¡Ay, Caramba! Today marks the 10th anniversary of my founding the Art For A Change web log.
This labor of love was brought into existence on November 27, 2004. In prior years, I wrote articles that appeared on my website and e-newsletter, but in 2004 I made the change to the blogging platform due to its immediacy.
As a lifelong realist painter, printmaker, and draftsman, I felt compelled to write about the visual arts, not just for other artists, but for those with little engagement in art. Being an artist was not enough, it was also necessary to be an advocate for art.
But what kind of art? As the name of this site suggests, one of my concerns is that we remember how to summon art as a means of authentic progress and human solidarity. Once integral facets of art, those ideals have been severely weakened as the art world continues its fall into commodification and hyper-commercialism.
There is another meaning to the title, Art For A Change. After surveying the paucity, artlessness, and detachment of today’s official art world, the name proclaims that art will have to be found elsewhere. It will rise from the ground up, outside of officialdom – it lives here.
The first post I made to this web log was a quote from the American photojournalist Dorothea Lange. Celebrated for documenting life in the US during the Great Depression, Lange said:
“Everything is propaganda for what you believe in actually. I don’t see that it could be otherwise. The harder and the more deeply you believe in anything, the more in a sense you’re a propagandist. Conviction, propaganda, faith, I don’t know, I have never been able to come to the conclusion that that’s a bad word.”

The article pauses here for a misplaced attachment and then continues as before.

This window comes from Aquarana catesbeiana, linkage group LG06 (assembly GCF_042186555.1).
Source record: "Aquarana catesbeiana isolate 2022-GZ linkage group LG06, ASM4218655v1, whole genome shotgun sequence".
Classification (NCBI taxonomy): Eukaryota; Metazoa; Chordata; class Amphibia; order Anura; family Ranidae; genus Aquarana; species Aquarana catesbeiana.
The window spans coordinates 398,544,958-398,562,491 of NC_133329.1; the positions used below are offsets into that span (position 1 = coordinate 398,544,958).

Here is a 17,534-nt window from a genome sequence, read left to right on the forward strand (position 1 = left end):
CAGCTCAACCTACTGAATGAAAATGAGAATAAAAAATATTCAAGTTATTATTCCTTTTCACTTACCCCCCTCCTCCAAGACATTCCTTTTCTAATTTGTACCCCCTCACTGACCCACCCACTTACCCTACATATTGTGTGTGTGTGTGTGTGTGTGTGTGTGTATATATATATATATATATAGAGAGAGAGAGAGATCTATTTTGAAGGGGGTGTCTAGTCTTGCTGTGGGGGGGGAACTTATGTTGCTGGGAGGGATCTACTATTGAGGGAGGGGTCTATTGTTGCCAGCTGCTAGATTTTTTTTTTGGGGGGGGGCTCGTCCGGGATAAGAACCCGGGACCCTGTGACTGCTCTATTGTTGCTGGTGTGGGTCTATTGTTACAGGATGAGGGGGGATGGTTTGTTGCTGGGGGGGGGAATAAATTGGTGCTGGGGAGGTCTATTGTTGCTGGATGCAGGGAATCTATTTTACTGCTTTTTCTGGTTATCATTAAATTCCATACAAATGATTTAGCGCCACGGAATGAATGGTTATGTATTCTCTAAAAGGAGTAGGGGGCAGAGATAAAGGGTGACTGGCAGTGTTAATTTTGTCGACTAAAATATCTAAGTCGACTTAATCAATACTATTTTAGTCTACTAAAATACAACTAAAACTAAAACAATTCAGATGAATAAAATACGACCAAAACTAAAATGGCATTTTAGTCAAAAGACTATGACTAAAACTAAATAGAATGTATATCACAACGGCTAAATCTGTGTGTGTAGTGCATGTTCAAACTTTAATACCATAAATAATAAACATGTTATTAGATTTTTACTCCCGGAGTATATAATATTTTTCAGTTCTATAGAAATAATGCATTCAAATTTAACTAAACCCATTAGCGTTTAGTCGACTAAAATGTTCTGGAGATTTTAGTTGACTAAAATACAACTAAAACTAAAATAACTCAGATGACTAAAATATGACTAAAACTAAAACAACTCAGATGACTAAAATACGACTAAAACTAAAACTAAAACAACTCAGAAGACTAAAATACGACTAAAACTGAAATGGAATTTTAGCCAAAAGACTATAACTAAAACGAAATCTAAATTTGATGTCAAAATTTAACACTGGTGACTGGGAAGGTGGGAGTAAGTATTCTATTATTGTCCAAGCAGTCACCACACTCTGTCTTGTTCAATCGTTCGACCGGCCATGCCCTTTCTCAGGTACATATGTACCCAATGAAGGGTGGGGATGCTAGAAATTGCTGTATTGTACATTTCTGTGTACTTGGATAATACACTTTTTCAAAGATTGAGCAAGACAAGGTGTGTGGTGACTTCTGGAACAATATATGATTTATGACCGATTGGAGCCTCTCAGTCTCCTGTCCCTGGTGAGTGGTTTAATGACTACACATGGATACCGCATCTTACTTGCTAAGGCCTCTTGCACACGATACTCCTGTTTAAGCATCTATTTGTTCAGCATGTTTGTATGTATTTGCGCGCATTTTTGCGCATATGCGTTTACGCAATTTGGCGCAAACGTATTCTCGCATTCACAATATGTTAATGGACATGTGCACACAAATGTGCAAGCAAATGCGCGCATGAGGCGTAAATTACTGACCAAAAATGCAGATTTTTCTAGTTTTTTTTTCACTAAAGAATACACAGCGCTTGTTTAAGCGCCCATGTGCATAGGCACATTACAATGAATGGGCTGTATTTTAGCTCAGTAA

While this web log focuses on the visual arts, over the years I have made mention of dramatists, photographers, writers, and others who share my philosophy regarding art. Though I have not mentioned her before in my writings, one such person is the American author Ursula Le Guin. In a speech given by Ms. Le Guin at the National Book Awards as she received the 2014 Medal of Distinguished Contribution to American Letters, the 85-year old author described the world of publishing in much the same way as I describe the art world;
“I think hard times are coming when we will be wanting the voices of writers who can see alternatives to how we live now and can see through our fear-stricken society and its obsessive technologies to other ways of being and even imagine some real grounds for hope. We will need writers who can remember freedom. Poets, visionaries, the realists of a larger reality.
Right now, I think we need writers who know the difference between the production of a market commodity and the practice of an art. Developing written material to suit sales strategies in order to maximize corporate profit and advertising revenue is not quite the same thing as responsible book publishing or authorship.”
The Art For A Change web log shall continue to be a voice for those artists “who can remember freedom,” and a wellspring where change begins in art. In the future, you can expect from this blog a number of exciting projects designed to undermine the divine right of kings, both in the art world and otherwise.